Steve Keiver, young lawyer working for an insurance company, hears his boss remark that he'd pay a large sum "no questions asked" for return of stolen property to avoid paying a much larger...
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A Bank officer discovers a flaw in the U.S. extradition treaty with Brazil and decides to take advantage of it. On Friday, he steals a million dollars from the bank, knowing it won't be ... See full summary »
Andrew L. Stone
Steve Keiver, young lawyer working for an insurance company, hears his boss remark that he'd pay a large sum "no questions asked" for return of stolen property to avoid paying a much larger claim. On his own initiative, Steve arranges such a deal, earning a nice commission. But he catches the eye of gangsters who think he's the ideal middleman for future similar deals...many of them. As Steve is drawn in deeper, the police take an interest in him, and he's ripe for a doublecross. Written by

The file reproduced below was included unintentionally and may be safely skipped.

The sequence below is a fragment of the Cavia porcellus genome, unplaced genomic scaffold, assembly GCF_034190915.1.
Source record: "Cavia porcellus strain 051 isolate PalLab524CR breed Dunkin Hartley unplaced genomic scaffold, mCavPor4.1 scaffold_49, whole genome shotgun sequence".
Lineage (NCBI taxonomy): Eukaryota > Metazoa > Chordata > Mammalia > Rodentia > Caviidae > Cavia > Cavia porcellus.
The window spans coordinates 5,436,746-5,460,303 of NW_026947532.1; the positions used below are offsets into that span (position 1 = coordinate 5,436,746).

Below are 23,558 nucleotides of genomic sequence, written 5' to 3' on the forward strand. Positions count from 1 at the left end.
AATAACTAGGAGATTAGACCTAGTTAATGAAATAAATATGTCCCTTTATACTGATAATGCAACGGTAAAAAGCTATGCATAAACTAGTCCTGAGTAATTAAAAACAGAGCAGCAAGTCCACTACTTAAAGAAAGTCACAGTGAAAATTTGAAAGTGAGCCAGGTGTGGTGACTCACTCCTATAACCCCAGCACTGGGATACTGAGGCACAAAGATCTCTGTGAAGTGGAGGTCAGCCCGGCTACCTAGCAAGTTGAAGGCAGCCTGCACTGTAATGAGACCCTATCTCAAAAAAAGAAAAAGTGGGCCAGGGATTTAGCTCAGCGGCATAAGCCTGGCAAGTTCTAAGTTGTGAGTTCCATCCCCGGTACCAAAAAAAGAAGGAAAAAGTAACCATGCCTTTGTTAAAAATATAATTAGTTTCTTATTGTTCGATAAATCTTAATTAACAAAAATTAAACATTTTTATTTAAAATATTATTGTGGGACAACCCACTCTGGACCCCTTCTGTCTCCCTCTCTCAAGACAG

Rod Crawford <email@example.com>
Yes indeed, some terrific lines here, especially by Jean Hagen. She is the jewel of this passable noir. Watch for the scene where she shows up at Sullivan's apartment and the interaction with Arlene Dahl. Priceless and somewhat unexpected given the film's age. Some other good stuff as well, again considering the film's age. Like the holdup by two men disguised as women. Otherwise the main premise of the lawyer who acts as go-between criminals and insurance companies is a bit thin. The acting is fine if not exceptional. Barry Sullivan is convincing as the lawyer out for a fast buck to impress gold digging Arlene Dahl whose presence is enough as usual. But it's Jean Hagen who shines and makes this worth watching, at least for her scenes.
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